Saturday, November 29, 2014
Moneyball for Government (Jim Nussle & Peter Orszag, eds.) (Nov. 10, 2014) (website):
Data and evidence don’t lie—but for too long, our policy makers haven’t paid them nearly enough attention. In this refreshing collaboration, an all-star team of leaders and thinkers from across the political spectrum lays out an exciting and achievable vision for the country — one where policy makers base decisions not on politics or expedience, but on the hard evidence of what really works. For anyone who believes that government must do better for America’s children and their families, Moneyball for Government is a home run.
The Atlantic: Can Government Play Moneyball, by John Bridgeland & Peter Orszag:
Based on our rough calculations, less than $1 out of every $100 of government spending is backed by even the most basic evidence that the money is being spent wisely. As former officials in the administrations of Barack Obama (Peter Orszag) and George W. Bush (John Bridgeland), we were flabbergasted by how blindly the federal government spends. In other types of American enterprise, spending decisions are usually quite sophisticated, and are rapidly becoming more so: baseball’s transformation into “moneyball” is one example. But the federal government—where spending decisions are largely based on good intentions, inertia, hunches, partisan politics, and personal relationships—has missed this wave. ...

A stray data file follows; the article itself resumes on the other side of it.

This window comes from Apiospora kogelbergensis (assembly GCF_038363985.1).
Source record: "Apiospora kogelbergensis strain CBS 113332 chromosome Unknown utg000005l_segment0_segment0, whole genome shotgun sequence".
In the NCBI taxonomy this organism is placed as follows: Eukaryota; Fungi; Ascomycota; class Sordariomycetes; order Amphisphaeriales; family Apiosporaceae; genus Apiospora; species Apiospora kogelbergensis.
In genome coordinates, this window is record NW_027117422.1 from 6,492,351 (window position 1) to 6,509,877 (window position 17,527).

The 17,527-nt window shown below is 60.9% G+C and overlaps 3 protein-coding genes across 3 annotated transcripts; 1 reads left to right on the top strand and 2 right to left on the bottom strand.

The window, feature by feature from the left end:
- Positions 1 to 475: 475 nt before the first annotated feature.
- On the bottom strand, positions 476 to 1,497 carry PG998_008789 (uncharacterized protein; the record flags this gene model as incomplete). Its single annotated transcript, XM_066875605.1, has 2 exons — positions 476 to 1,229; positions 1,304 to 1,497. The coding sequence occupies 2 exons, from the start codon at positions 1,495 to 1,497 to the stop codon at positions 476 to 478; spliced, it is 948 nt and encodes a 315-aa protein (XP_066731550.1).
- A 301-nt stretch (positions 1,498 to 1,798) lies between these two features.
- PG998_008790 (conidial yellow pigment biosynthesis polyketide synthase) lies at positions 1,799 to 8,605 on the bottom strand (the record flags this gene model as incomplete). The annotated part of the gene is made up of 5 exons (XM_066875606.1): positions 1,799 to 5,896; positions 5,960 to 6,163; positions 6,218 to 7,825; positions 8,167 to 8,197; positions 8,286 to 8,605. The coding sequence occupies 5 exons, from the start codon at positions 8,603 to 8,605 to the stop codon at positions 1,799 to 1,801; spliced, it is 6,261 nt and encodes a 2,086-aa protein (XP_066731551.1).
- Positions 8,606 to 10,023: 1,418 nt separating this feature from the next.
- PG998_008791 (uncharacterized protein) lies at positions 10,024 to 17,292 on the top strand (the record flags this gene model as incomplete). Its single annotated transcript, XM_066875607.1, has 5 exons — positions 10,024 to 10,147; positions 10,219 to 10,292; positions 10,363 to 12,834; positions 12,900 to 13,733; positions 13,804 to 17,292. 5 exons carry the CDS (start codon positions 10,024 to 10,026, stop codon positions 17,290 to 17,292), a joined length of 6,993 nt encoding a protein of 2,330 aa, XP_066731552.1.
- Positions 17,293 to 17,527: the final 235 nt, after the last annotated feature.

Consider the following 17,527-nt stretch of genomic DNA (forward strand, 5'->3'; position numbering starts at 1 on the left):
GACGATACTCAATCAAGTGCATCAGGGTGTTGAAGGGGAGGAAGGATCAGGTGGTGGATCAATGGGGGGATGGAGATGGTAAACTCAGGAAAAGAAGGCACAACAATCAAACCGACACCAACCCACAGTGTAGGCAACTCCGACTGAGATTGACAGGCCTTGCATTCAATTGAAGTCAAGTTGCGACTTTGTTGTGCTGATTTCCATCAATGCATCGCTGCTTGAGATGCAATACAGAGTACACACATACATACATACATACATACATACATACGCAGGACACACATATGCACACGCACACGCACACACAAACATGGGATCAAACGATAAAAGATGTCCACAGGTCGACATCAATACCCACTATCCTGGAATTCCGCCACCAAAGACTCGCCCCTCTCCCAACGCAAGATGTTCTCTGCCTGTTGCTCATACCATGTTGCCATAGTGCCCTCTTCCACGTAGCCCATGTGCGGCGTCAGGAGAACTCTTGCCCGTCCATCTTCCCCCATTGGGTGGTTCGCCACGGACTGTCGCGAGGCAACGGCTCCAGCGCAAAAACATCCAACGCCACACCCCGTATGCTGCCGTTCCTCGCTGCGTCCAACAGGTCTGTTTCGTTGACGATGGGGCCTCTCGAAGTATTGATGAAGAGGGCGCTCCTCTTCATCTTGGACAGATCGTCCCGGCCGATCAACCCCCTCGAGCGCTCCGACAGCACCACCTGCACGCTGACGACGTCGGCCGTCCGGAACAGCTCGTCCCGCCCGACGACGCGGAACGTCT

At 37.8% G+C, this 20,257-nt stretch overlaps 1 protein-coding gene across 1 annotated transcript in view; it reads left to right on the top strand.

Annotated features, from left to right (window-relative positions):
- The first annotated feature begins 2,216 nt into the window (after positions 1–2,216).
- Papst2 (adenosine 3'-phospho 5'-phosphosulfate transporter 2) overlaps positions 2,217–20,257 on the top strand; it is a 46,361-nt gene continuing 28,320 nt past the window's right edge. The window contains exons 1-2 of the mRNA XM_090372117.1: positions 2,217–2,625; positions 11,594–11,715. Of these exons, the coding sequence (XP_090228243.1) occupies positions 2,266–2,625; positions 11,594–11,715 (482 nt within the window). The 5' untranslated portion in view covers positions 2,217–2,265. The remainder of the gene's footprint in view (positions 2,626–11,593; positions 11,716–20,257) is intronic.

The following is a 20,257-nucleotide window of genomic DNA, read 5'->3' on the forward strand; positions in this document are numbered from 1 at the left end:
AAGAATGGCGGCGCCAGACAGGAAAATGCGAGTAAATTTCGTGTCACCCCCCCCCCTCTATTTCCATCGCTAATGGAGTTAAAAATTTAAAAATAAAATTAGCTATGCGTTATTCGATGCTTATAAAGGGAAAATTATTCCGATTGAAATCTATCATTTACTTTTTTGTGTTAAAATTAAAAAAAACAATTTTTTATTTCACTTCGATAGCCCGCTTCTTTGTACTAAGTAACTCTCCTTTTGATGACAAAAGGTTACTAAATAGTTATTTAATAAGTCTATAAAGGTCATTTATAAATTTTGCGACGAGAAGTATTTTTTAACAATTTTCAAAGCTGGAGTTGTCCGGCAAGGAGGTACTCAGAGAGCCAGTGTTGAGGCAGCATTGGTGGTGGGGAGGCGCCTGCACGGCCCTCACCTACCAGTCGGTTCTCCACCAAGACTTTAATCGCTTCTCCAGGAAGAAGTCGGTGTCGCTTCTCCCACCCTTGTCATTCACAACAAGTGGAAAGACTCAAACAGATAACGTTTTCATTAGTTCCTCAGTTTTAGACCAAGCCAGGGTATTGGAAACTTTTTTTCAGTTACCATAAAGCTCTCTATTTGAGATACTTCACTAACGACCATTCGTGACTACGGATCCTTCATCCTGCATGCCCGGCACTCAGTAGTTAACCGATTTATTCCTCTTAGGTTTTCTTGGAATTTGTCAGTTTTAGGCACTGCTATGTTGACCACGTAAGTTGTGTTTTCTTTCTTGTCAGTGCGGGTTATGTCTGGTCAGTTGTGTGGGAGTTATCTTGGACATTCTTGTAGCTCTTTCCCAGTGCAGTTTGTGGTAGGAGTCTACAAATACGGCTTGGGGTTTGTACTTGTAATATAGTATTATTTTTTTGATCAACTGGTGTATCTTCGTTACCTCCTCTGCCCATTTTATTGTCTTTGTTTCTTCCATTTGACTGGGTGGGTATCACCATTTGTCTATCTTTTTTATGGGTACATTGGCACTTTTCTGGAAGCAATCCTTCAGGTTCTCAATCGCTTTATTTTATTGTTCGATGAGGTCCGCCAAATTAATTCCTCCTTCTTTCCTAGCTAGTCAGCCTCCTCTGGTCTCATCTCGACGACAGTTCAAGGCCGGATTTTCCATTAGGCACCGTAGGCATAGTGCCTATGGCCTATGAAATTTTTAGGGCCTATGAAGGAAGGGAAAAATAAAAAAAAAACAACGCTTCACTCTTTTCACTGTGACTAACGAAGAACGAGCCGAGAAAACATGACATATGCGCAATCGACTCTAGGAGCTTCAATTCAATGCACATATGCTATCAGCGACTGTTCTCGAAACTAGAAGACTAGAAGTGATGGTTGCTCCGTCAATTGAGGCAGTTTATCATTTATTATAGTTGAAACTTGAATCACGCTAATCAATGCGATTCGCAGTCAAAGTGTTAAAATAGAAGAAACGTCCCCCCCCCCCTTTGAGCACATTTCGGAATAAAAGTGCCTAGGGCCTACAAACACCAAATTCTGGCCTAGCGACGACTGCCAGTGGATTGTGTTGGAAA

Moneyball doesn’t happen overnight. Many of the “sabermetrics” practices that transformed baseball a decade ago can actually be traced back to the Brooklyn Dodgers general manager Branch Rickey, who is universally known for breaking the color barrier in baseball but mostly unacknowledged for being the first GM to hire a professional statistician. Rickey’s approach got little traction for nearly half a century, until the pivotal 2002 season, when the Oakland Athletics’ general manager, Billy Beane, built his club on analysts’ data rather than scouts’ beliefs.
What prompted Beane’s gutsy decision to revive the data-centered approach? With $40 million to spend on players in 2002, the A’s had to compete on a comically uneven playing field with big-market teams like the Yankees, which spent $125 million on its roster that same year. In other words, scarcity drove Beane’s break from established tradition. We hope and expect it will have the same effect on Washington in the years to come.